5 Unforeseen Economic Impacts of the COVID

United States, New York, New York – 10-08-2020 (PRDistribution.com) — The pandemic has disrupted the economic state of millions of Americans and continues to push us closer and closer to a state of crisis. The economic crisis is unprecedented in its scale: the pandemic has created a demand shock, a supply shock, and a financial shock all at once. Needless to say, the eviction crisis is on the rise and we have been living a nightmare. While the list goes on and on of all the ways the pandemic has caused the global economic slowdown, there are many ways the economy has been impacted that you may not be aware of. Check out these 5 unexpected economic impacts that COVID has bestowed upon us.

1) Small business revenue is down 20 percent since January: Millions of small businesses have had to shut their doors since the beginning of this COVID crisis. Those who remain open have faced a number of obstacles that has caused a slowdown in revenue. In line with these declines in revenue, significant declines in employment at the beginning of the recession were seen in small businesses. Being that small business is the backbone of the American economy, this has caused major holes in our current economic climate. If we want to see our economy turn around, fixing the heart of the small business is the first step. 

2) In 26 states, more than one in five households was behind on rent in July. Without jobs, millions of Americans can’t sustain their way of life including keeping a roof over their heads. With no agreement in sight for the second round of stimulus checks, many families are left months behind on rent with no way to come up with the funds. Not to mention, the orders in place to protect families economically impacted by COVID from getting evicted have long worn off. Now, homelessness is knocking on the doors of millions of families at this point.

3) In April 2020 the U.S. personal savings rate reached its highest recorded level. This is an uplifting surprise effect of COVID. As a way of preparing for what’s in store, at the start of COVID, many people started to spend less and save more.  The personal saving rate peaked at 34 percent in April, its highest level in recorded history. It has decreased since then but remains significantly elevated.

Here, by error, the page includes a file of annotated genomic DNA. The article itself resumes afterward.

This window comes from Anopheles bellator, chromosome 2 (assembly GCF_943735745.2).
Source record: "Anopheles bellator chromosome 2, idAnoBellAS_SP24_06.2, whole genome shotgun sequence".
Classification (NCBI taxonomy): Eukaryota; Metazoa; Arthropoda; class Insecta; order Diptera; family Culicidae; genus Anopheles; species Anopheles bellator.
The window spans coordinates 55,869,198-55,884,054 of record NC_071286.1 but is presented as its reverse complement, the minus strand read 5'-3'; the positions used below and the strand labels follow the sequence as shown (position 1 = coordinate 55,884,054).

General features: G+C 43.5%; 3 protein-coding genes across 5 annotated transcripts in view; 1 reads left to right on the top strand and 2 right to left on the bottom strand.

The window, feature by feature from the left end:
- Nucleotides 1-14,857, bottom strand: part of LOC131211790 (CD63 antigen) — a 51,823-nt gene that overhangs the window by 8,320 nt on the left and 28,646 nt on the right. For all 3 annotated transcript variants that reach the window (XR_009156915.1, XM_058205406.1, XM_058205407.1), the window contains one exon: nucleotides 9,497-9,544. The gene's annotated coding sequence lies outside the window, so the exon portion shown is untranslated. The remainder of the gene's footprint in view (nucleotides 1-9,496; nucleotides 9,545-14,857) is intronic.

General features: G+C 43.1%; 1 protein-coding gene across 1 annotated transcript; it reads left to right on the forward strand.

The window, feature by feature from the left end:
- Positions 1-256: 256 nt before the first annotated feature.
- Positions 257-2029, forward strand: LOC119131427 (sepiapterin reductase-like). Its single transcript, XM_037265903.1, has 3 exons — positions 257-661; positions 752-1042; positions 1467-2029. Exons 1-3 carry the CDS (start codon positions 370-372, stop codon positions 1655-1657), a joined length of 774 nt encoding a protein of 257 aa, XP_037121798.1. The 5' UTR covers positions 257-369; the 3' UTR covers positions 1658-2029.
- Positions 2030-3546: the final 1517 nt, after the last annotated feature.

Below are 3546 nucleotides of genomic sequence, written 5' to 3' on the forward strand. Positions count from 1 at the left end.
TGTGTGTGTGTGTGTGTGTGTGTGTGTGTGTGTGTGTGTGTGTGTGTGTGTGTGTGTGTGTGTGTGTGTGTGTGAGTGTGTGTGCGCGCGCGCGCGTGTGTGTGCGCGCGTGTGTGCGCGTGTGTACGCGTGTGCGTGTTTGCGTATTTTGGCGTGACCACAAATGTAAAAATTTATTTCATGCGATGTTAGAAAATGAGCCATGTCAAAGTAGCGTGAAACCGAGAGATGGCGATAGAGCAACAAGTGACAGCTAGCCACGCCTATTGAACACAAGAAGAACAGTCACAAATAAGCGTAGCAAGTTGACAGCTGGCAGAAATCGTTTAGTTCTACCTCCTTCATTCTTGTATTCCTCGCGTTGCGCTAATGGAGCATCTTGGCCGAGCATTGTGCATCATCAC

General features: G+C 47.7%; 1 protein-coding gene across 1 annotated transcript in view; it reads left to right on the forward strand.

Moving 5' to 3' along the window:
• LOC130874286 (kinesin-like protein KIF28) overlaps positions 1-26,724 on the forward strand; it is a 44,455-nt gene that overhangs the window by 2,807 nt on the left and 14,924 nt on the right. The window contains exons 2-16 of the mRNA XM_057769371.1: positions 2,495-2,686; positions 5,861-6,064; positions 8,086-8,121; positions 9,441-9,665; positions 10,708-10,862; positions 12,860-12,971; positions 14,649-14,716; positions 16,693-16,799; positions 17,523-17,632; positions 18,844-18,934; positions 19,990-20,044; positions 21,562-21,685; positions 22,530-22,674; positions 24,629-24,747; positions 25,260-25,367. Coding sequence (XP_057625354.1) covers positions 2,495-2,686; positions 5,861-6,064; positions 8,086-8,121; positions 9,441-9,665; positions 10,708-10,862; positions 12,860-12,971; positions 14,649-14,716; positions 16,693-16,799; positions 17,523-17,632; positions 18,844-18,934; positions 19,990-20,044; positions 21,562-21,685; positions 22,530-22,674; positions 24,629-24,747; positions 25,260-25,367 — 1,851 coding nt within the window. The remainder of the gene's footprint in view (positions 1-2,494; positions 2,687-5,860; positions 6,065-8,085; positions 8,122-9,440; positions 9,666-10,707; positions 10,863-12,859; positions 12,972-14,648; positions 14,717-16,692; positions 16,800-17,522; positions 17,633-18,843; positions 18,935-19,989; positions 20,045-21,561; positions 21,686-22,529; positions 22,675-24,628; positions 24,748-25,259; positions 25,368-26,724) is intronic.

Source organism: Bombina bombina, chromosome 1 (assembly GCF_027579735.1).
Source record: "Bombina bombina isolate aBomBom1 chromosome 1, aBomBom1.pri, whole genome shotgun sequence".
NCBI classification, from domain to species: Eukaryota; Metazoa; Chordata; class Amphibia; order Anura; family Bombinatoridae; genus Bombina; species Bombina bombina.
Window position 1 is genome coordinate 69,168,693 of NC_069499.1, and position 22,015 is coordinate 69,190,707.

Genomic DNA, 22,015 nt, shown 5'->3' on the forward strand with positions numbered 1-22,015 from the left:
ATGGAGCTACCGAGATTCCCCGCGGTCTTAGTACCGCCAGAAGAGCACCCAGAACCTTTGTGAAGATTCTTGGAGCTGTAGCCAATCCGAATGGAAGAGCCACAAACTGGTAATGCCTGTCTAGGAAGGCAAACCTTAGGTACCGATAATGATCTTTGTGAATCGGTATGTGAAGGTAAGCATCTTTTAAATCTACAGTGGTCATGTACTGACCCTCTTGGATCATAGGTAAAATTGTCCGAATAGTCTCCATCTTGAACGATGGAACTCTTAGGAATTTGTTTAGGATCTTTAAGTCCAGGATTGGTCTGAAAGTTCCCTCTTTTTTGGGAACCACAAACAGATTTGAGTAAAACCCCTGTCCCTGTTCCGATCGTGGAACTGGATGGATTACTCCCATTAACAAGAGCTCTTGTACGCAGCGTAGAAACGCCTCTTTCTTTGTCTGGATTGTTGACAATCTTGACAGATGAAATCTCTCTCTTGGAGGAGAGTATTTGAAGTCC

4) From 2018 to mid-2020, the rate of food insecurity doubled for households with children. Families are at risk of starving because of the lack of jobs and financial security. This has really hit hard for families with children. Why? Because on top of the financial hardships families are facing, many children are utilizing online learning, meaning schools can’t relieve the burden of feeding the children throughout the day. Unfortunately, many children in low-income families are dependent upon free breakfast and lunch programs for their daily source of food. In June and July, rates of very low food security among children worsened, increasing from 16.4 percent in the first week in June to 19.0 percent by the third week of July.

5) New business formations fell off in the spring, but are on track to outpace recent years. While many small businesses have had to close due to the impact of COVID, many entrepreneurs saw this as an opportunity to capitalize off of the unique needs created by COVID. By early June 2020 cumulative high-propensity business formations were 4.4 percent lower than they were at the same time in 2019; however, by mid-August, there were actually 56 percent more new business applications than in mid-August 2019. People have begun to wake up and recognize that the only way for you to truly prevail in this tough economic situation is to take matters into your own hands.

COVID has had a profound impact on the global economy. As with everything, some of the effects were good, others very bad. The one thing we can agree on is that many of the changes will have long-term consequences and will never return to “natural.” It’s crucial that we keep up with the massive changes that are taking place around us so that we can adapt. Only those who can learn and adapt will live. So take all the impacts of COVID with a grain of salt and prepare accordingly.

Ziad K. Abdelnour, Chairman, President & CEO of Blackhawk Partners Inc, is widely regarded as one of the world’s top business leaders. In addition to being a best-selling author, he is also a founder and Chairman of the board of the Financial Policy Council

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